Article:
Water Vole Surveys
Like many species in the UK, Water Voles have experienced serious declines over the past few decades as a direct result of man. The main reason for this decline was the introduction of American Mink. Farmed in the UK for fur, Mink were released in the 50s and 60s causing a 98% decrease in the Water Vole population. Since then numbers have begun to increase again due to continued conservational efforts.
The Water Vole is a semi-aquatic species, most commonly found along the banks of rivers, streams, drainage ditches, lakes and ponds. The optimum habitat would be a slow moving water body that maintains a consistent height all year round.
This species is very rarely seen. Instead surveyors will look for signs of Water Vole activity such as; latrines, feeding signs, burrows, footprints, runs, and the distinctive sound of Water Voles entering the water. Should Water Voles be found at your site, appropriate mitigation must be put in place in order to prevent an offence being committed. This may be as simple as timing works when it will have the least impact on the Water Voles.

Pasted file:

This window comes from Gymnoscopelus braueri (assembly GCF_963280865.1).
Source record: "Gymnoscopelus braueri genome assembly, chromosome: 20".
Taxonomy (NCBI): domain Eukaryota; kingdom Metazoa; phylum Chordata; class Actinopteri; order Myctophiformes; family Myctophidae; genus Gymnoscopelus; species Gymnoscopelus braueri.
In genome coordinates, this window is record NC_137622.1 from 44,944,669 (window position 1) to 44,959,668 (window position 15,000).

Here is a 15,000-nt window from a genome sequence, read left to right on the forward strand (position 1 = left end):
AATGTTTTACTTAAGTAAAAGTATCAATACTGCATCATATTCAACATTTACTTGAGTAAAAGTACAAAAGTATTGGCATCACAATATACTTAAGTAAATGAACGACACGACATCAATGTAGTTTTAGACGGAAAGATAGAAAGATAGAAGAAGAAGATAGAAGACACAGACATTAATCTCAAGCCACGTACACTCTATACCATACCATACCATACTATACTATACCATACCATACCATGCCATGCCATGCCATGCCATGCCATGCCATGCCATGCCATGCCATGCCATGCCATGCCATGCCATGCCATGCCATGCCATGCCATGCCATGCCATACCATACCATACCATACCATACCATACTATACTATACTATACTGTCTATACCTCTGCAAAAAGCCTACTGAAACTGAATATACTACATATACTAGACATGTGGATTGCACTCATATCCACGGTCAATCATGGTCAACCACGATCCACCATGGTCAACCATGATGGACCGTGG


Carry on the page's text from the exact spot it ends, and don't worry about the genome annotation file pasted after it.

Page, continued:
Water Voles and the Law:
Water Voles are afforded full protection under Schedule 5 of the Wildlife and Countryside Act 1981 (as amended). Under this piece of legislation, it is an offence to:
Intentionally kill, injure or take (capture) a Water Vole.
Possess or control a live or dead Water Vole, or any part of a Water Vole
Intentionally or recklessly damage, destroy or obstruct access to any structure or place which Water Voles use for shelter or protection or disturb Water Voles while they are using such a place.
Sell, offer for sale or advertise for sale, live or dead Water Voles.
Water Vole survey timeline
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